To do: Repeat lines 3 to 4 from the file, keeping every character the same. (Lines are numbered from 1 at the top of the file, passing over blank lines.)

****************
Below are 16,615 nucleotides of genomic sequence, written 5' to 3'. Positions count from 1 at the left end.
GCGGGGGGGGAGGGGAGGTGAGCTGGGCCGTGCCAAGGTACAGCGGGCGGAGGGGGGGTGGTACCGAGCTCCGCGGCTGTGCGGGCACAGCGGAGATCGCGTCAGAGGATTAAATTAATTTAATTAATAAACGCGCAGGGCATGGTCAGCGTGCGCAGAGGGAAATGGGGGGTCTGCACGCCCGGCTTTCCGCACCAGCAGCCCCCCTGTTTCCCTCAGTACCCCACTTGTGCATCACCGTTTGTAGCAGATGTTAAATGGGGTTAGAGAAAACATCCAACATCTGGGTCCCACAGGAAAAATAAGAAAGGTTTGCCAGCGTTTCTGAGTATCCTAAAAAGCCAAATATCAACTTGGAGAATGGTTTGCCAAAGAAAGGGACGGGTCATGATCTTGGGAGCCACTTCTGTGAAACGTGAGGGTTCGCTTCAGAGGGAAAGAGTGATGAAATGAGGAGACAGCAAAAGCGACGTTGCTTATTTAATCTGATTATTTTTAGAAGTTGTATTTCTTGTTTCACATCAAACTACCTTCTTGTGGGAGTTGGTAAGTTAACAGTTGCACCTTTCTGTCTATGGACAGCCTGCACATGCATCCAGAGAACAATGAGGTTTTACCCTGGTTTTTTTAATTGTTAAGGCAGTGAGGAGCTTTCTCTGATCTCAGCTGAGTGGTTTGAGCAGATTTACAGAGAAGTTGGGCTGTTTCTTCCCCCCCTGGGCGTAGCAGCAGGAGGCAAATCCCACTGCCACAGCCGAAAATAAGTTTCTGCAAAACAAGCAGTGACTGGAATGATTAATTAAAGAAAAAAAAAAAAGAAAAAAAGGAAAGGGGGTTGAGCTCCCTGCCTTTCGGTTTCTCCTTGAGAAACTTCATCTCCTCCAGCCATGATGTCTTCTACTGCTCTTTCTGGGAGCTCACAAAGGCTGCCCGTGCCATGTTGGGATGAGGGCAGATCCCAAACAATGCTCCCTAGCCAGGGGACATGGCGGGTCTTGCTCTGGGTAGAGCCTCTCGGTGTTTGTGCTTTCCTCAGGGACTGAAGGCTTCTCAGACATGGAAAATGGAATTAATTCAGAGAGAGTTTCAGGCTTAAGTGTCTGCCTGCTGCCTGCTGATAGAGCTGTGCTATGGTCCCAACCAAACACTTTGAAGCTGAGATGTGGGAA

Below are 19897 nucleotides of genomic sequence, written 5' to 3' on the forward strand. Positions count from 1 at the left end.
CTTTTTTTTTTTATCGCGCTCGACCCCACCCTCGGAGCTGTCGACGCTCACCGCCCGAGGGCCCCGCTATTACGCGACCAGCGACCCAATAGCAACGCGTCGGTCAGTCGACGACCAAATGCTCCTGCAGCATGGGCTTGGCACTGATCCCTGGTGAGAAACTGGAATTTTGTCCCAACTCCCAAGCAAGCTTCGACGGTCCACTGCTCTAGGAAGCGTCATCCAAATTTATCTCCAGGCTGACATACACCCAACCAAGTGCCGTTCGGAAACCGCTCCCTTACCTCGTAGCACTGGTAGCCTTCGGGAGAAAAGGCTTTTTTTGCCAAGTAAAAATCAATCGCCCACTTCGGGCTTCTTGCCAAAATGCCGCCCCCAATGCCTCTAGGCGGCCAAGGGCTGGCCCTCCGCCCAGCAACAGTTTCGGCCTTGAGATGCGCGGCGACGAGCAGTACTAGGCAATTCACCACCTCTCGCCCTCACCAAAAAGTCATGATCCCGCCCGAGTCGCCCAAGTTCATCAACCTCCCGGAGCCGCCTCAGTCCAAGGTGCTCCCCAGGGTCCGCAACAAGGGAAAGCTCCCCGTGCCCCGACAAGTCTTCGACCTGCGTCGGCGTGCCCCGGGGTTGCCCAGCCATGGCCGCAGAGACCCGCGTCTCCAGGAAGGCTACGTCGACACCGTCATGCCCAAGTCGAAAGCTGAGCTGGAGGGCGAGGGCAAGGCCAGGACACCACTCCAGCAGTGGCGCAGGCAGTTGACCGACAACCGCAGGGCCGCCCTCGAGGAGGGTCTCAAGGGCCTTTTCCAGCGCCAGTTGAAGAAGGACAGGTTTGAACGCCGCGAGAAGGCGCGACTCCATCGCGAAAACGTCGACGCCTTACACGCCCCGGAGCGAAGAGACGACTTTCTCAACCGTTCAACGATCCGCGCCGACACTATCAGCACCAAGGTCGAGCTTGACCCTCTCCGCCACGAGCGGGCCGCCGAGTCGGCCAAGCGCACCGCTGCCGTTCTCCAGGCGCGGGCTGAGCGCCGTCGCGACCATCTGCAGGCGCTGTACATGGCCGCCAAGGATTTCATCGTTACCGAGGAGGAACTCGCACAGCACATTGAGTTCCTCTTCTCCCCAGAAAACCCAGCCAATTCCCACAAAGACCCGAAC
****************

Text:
Below are 19897 nucleotides of genomic sequence, written 5' to 3' on the forward strand. Positions count from 1 at the left end.
CTTTTTTTTTTTATCGCGCTCGACCCCACCCTCGGAGCTGTCGACGCTCACCGCCCGAGGGCCCCGCTATTACGCGACCAGCGACCCAATAGCAACGCGTCGGTCAGTCGACGACCAAATGCTCCTGCAGCATGGGCTTGGCACTGATCCCTGGTGAGAAACTGGAATTTTGTCCCAACTCCCAAGCAAGCTTCGACGGTCCACTGCTCTAGGAAGCGTCATCCAAATTTATCTCCAGGCTGACATACACCCAACCAAGTGCCGTTCGGAAACCGCTCCCTTACCTCGTAGCACTGGTAGCCTTCGGGAGAAAAGGCTTTTTTTGCCAAGTAAAAATCAATCGCCCACTTCGGGCTTCTTGCCAAAATGCCGCCCCCAATGCCTCTAGGCGGCCAAGGGCTGGCCCTCCGCCCAGCAACAGTTTCGGCCTTGAGATGCGCGGCGACGAGCAGTACTAGGCAATTCACCACCTCTCGCCCTCACCAAAAAGTCATGATCCCGCCCGAGTCGCCCAAGTTCATCAACCTCCCGGAGCCGCCTCAGTCCAAGGTGCTCCCCAGGGTCCGCAACAAGGGAAAGCTCCCCGTGCCCCGACAAGTCTTCGACCTGCGTCGGCGTGCCCCGGGGTTGCCCAGCCATGGCCGCAGAGACCCGCGTCTCCAGGAAGGCTACGTCGACACCGTCATGCCCAAGTCGAAAGCTGAGCTGGAGGGCGAGGGCAAGGCCAGGACACCACTCCAGCAGTGGCGCAGGCAGTTGACCGACAACCGCAGGGCCGCCCTCGAGGAGGGTCTCAAGGGCCTTTTCCAGCGCCAGTTGAAGAAGGACAGGTTTGAACGCCGCGAGAAGGCGCGACTCCATCGCGAAAACGTCGACGCCTTACACGCCCCGGAGCGAAGAGACGACTTTCTCAACCGTTCAACGATCCGCGCCGACACTATCAGCACCAAGGTCGAGCTTGACCCTCTCCGCCACGAGCGGGCCGCCGAGTCGGCCAAGCGCACCGCTGCCGTTCTCCAGGCGCGGGCTGAGCGCCGTCGCGACCATCTGCAGGCGCTGTACATGGCCGCCAAGGATTTCATCGTTACCGAGGAGGAACTCGCACAGCACATTGAGTTCCTCTTCTCCCCAGAAAACCCAGCCAATTCCCACAAAGACCCGAAC